BY EDMUND BRACK
Experienced defender Mark Ricketts has insisted he is not coming to Dulwich Hamlet to “see away” the final years of his playing career.
The 38-year-old, who has made more than 500 appearances at National League and National League South level, was one of Hakan Hayrettin’s first signings of the summer as the South Londoners look to bounce back after their relegation to the Isthmian League Premier Division.
Hayrettin and his assistant Terry Harris have agreed to stay on at Champion Hill after only being in place for the final 13 games of the last campaign.
“They’re both winners and I love that mentality,” Ricketts told the South London Press. “Those two were a huge influence in me wanting to come to Dulwich.
“I played against them over the years and Hak’s teams are always tough to play against. He’s a winner and his teams have the same mentality. It’s something, as a player, which you’re attracted to.
“They have a real desire and passion to get the club promoted again. It’s something I want to be a part of. A club like Dulwich Hamlet – a big non-league club in London with a lot of history – seems like the perfect move for me. I wanted to go part-time at this stage of my career to build a second career as well, so it was the perfect fit.”
Dulwich conceded 89 times in 46 matches – the most in the division – as their five-season stay in National League South came to an end last season.
“The fanbase is massive – they have got a big following. It’s a massive community club that has got huge potential,” said Ricketts. “I’m not coming here to see away my final years, or anything like that. I’m coming here because I want to achieve and win something. I want to add it to what I have done in the years gone by.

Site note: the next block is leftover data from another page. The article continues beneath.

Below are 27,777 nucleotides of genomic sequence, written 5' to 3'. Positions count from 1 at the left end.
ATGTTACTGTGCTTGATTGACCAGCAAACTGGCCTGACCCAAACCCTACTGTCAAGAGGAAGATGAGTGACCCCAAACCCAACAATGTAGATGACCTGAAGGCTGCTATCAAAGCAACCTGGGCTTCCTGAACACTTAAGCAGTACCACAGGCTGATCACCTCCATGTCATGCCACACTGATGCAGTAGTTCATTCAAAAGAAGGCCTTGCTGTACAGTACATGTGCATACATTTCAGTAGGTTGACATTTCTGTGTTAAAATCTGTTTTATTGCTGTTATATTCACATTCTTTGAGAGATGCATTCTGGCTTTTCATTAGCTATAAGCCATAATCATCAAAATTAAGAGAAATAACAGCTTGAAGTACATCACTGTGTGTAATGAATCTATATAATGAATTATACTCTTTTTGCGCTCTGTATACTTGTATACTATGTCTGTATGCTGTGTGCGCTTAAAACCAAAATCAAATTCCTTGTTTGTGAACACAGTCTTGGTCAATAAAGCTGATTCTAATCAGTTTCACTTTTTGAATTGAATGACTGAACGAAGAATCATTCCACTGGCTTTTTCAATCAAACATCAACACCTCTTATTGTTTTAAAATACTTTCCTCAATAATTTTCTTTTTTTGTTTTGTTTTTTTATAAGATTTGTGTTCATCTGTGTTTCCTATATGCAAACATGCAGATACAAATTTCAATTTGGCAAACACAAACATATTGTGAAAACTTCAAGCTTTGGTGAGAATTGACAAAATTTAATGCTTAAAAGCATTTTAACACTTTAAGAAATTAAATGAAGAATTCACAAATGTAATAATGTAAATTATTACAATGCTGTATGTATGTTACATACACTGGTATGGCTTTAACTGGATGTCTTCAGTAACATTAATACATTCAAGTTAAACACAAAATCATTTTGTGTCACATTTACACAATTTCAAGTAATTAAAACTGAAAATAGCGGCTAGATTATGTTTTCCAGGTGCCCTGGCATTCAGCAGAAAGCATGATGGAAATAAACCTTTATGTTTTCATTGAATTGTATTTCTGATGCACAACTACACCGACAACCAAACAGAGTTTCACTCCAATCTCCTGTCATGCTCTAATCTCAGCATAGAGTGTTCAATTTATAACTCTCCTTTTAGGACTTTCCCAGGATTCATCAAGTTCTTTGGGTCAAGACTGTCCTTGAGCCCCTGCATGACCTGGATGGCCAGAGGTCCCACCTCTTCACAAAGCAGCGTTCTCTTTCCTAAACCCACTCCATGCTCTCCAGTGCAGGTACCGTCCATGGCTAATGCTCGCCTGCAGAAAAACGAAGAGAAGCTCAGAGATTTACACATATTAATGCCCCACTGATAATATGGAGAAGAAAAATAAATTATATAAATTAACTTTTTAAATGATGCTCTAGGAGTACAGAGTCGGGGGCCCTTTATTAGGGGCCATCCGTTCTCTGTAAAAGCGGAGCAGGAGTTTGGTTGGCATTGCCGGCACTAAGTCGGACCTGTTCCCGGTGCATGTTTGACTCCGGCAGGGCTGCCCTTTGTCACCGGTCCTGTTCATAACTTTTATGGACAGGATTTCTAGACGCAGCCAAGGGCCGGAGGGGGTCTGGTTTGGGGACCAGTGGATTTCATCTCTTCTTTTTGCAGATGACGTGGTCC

“Promotion is the main goal and focus.”
Ricketts became a club legend at Boreham Wood, captaining the side during his seven seasons at Meadow Park and helping Luke Garrard’s team continually attempt to punch above their weight in the National League table.
“It was difficult,” he admitted of leaving the Wood this summer.
“There was talks about staying on in a coaching capacity, but I didn’t feel that was right for me at this time – I feel as though I still wanted to play.
“I had been there so long and played so many games that it became a home. It was a club I’ll follow going forward and will always be a fan of. But sometimes things have to change and you have to move on.”
He etched his name into the Boreham Wood history books after scoring from the edge of the box against Bournemouth in the fourth round of the FA Cup in the 2021-22 campaign.
Ricketts’ strike was the only goal of the game as the non-leaguers knocked out the Cherries, flying high in the Championship at the time.
“It was a massive part of my whole career – the highlight of my career to be involved in that,” said Ricketts, who started in the 2-0 fifth-round defeat at Everton.
“You watch Match of the Day and the FA Cup as a kid and wonder what it’s like to be the player who scored that goal and then it becomes a reality. It is something you can only dream of.
“It’s a memory I’ll take with me forever.”
Ricketts’ playing career has finally brought him back to South London. The Sidcup-born versatile defensive midfielder started his career off at Wimbledon before Charlton snatched him away as a teenager following a tribunal.
He came through the Addicks academy alongside the likes of Stacy Long, Barry Fuller and Lloyd Sam before being brought closer to the first team under Alan Curbishley.
“It was a massive part of shaping me as a player and the way I try to carry myself,” Ricketts explained of his time in SE7.
“Watching professionals around you, seeing how hard they work and what they do, instilled a lot of traits in the player I am now. I got to train and play with some amazing players – the likes of Paolo Di Canio, Danny Murphy and Scott Parker.
“Di Canio was a massive character – very bubbly and confident. He played some reserve games for us, and he would twist and turn defenders inside and do things you wouldn’t even think of. He was a genius on the ball.”
Ricketts left Charlton in 2006 without a first-team appearance for the club.
“It was difficult because you knew opportunities were going to be hard to come by – their goal every year was to survive every season (in the Premier League,” said Ricketts.
“The focus was on stability. So with Curbishley at the time, there were limited opportunities for the younger players to break through. That was a little bit frustrating, but training with those players can only make you better.”
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